Mickey Gilley, Country Star Whose Texas Club Was Backdrop for ‘Urban Cowboy,’ Dies at 86

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Mickey Gilley, the country singer-songwriter who crossed over into mainstream pop culture after his club was featured as the backdrop of 1980’s “Urban Cowboy,” died in Branson, Mo. on Saturday. He was 86 years old.

News of Gilley’s death was confirmed by his management at 117 Entertainment Group. The musician had recently completed a road tour, performing in ten shows through April. “He passed peacefully with his family and close friends by his side,” according to a statement by his representation.

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Credited with popularizing the Urban Cowboy movement, Gilley’s music, including hit songs like “Stand By Me,” “Room Full of Roses” and “Lonely Nights,” created a bridge from the artist’s country roots to an ascension on pop charts.

Born in Natchez, Miss. on March 9, 1936, Gilley grew up surrounded by music, learning how to play piano from his cousin, Jerry Lee Lewis. He later moved to Houston to work in construction before launching himself in the ’70s with the hit “Room Full of Roses.” Gilley would eventually earn 39 Top 10 hits, 17 No. 1 songs, six Academy of Country Music awards and a star on the Hollywood Walk of Fame across his career.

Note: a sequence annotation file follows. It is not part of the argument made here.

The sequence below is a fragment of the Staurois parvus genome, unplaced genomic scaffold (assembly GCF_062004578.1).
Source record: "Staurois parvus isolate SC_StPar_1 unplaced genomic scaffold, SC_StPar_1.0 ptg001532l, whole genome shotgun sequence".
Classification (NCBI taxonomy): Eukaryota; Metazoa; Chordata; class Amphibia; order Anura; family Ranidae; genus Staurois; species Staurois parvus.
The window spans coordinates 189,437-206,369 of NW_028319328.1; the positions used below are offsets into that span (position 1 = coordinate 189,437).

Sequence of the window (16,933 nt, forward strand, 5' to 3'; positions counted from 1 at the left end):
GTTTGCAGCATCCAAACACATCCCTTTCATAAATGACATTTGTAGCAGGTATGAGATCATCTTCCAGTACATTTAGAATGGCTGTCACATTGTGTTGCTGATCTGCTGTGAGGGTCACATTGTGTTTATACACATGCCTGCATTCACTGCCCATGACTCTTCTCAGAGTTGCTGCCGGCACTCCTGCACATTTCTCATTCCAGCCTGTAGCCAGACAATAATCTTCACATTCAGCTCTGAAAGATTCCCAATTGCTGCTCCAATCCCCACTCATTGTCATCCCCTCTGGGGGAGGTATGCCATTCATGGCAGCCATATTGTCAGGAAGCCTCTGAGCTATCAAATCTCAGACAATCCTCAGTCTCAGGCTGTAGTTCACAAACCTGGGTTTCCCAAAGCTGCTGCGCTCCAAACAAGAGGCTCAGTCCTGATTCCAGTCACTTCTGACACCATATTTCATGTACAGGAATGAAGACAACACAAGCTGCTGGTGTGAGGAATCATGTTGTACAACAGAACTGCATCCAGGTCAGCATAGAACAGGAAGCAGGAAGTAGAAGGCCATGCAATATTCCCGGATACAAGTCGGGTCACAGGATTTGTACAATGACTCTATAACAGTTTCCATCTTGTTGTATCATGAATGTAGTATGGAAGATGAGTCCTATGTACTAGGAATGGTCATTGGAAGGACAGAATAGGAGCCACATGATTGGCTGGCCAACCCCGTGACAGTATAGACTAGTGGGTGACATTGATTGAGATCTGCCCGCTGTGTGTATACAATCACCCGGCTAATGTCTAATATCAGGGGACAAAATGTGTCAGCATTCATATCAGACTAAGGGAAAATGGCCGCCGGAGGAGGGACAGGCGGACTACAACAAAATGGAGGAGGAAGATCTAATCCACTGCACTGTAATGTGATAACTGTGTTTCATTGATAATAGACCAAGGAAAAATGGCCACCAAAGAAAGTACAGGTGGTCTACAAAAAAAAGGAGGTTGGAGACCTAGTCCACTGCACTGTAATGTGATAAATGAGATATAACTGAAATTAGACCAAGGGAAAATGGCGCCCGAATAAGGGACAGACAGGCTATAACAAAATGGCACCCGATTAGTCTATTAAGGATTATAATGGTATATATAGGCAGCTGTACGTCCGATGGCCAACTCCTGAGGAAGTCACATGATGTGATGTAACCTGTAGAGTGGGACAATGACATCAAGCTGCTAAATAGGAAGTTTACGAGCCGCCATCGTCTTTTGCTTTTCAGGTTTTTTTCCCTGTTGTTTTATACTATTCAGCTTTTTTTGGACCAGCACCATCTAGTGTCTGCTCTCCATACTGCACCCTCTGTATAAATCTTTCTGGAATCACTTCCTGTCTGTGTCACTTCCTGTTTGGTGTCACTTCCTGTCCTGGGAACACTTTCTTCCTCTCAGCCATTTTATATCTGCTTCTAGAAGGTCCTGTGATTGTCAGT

In 1971, Gilley launched the honky-tonk Gilley’s in Pasadena, Texas, which would later feature in the hit 1980 romantic drama “Urban Cowboy,” starring John Travolta and directed by James Bridges. The film’s popularity helped country music reach new audiences throughout the 1980s. Gilley’s honky-tonk served as the setting for the film, which led to the musician’s ascension into screen acting, with roles in television series such as “Murder She Wrote,” “The Fall Guy,” “Fantasy Island” and “Dukes of Hazzard.”

Gilley is survived by his wife, Cindy Loeb Gilley; his children, Kathy, Michael, Gregory and Keith Ray; his grandchildren and nine great grandchildren; and his cousins, Jerry Lee lewis and Jimmy Swaggart.

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